Obama in Good Company on D-Day
Barack Obama went to Normandy for a reason this weekend -- and it was a good one. The president had something he wanted to convey to the world. That message, to paraphrase a point Ronald Reagan used to make, is a simple one, even if it's not an easy one: It is that freedom is not free, and that democracy is worth fighting for -- that sometimes human rights are worth dying for.
Obama is in good historic company. Until this year, the big festivities at Normandy came only on the 10-year anniversaries of D-Day, and for American commanders-in-chief, usually not even then. U.S. presidents don't go willy-nilly to Omaha Beach. They go when they have something they need to say, something they believe will help the world. And themselves.
Dwight D. Eisenhower merely issued a brief written statement from the White House on June 4, 1954. What did he have to prove? The man led the original invasion on June 6, 1944. Ten years later, Lyndon Johnson, in office less than six months after the Kennedy assassination, skipped the 20th anniversary celebration because he was mired in a fight over extending civil rights to Americans, some of whom had liberated Europe. Fighting for his presidency, Richard Nixon eschewed the ceremonies on the coast of France when the 30th anniversary rolled around.
That was decidedly not the case in 1984, when President Reagan turned the 40th anniversary into one of his signature moments as president, while essentially ushering in "Morning Again in America" as an international theme. As the proudest members of The Greatest Generation suddenly got younger before our eyes, Ronald Reagan looked directly at the aged U.S. Army Rangers who, as much more youthful men, scaled the impossibly imposing cliffs at Point-du-Hoc while being raked with German machine gun fire.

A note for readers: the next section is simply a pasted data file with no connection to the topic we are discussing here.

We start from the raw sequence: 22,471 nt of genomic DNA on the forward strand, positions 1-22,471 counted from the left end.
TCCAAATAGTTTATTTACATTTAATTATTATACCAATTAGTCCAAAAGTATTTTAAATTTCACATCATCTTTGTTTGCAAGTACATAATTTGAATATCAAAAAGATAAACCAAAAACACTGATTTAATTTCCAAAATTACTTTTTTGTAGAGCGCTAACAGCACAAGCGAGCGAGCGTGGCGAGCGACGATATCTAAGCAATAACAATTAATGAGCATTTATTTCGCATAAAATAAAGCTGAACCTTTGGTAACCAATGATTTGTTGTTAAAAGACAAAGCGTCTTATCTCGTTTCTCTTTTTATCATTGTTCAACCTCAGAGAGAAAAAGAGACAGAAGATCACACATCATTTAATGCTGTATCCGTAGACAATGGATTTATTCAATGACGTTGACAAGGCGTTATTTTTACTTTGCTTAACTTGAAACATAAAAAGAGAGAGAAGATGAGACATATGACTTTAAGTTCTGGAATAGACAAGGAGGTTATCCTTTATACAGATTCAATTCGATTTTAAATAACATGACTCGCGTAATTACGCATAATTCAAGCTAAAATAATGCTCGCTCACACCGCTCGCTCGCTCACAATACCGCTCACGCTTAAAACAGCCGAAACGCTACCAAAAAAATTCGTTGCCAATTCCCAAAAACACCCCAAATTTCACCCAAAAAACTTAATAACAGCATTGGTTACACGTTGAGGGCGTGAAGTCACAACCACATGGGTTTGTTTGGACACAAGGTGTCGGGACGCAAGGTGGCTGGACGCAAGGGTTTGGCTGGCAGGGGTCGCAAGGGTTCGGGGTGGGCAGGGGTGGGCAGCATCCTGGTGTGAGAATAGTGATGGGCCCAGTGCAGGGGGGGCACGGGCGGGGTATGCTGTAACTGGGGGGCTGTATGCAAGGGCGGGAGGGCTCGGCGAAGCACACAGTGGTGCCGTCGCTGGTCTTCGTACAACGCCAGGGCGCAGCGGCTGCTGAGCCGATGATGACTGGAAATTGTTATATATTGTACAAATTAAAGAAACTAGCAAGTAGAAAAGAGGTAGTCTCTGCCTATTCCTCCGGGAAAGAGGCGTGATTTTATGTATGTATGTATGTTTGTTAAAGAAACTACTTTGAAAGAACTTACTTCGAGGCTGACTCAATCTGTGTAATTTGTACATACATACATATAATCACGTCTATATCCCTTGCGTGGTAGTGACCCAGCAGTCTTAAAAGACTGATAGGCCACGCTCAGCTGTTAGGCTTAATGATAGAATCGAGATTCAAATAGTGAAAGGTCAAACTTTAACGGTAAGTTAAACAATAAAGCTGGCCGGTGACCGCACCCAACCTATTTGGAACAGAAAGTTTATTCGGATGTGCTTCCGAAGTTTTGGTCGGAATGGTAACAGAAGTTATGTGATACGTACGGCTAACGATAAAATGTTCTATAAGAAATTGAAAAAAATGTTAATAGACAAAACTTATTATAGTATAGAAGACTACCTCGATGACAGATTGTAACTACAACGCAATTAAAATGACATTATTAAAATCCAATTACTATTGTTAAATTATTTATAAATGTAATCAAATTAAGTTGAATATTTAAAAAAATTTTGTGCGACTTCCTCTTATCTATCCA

"Behind me is a memorial that symbolizes the Ranger daggers that were thrust into the top of these cliffs," Reagan said. "And before me are the men who put them there. These are the boys of Pointe-du-Hoc. These are the men who took the cliffs. These are the champions who helped free a continent. These are the heroes who helped end a war."
Reagan went to Normandy as the man who had alarmed liberals by calling the Soviet Union an "evil empire." He left as the American president who had reminded the entire western world of the time when liberals as well as conservatives had fought side-by-side, and defeated tyranny.
Twenty years later, when George W. Bush went to France, he had an even harder job. Bush's host in 2004 was French President Jacques Chirac, who had broken with the Bush administration over the invasion of Iraq. At a joint Paris press conference I attended on June 5 of that year, the body language between the leaders was terrible, the tension palpable. Yet, the following morning Bush won over Chirac with a remarkable, if unremembered speech – one of the best of Bush's presidency.
One reason it is not well remembered is that Reagan, that old trouper, that ham, died that morning – and the news of his death blotted out the sun, as far as the media was concerned. This included those of us making the European trip with Bush, and who found ourselves writing about the 40th president of the United States instead of the 43rd. In addition, and this is real inside baseball, the geniuses who ran the Bush press office made it very difficult, logistically, to cover the president's speech. I am proud to report, however, that yours truly arose at 3 a.m. for a bus trip from Paris to Normandy to be there for the event.
It was well worth it. Prefaced by a gentle nod toward Reagan ("a gallant leader in the cause of freedom"), George W. Bush gave as noble an explication of why democracies fight as any president ever has.
Standing at a lectern with a clear view of the English Channel, packed with vintage ships from the Second World War, Bush spoke of the great battle that had taken place below the cliffs in front of him, and how, when the firing had finally ended and the wounded and dead were removed from the beaches, the sand was still littered for mile upon mile with the equipment of the armies and the belongings of the boys who had given everything they had.
"There were life belts and canteens and socks and K-rations and helmets and diaries and snapshots," Bush said. "And there were Bibles, many Bibles, mixed with the wreckage of war. Our boys had carried in their pockets the book that brought into the world this message: Greater love has no man than this: that a man lay down his life for his friends. America honors all the liberators who fought here in the noblest of causes."
Turning then toward Chirac, Bush delivered the speech's kicker. "And America would do it again, for our friends."
The field of green was silent for a moment before the aging audience broke into heartfelt applause. Chirac, clearly moved by Bush's words, approached the American president, grasped both his hands, and for a poignant moment, did not let go.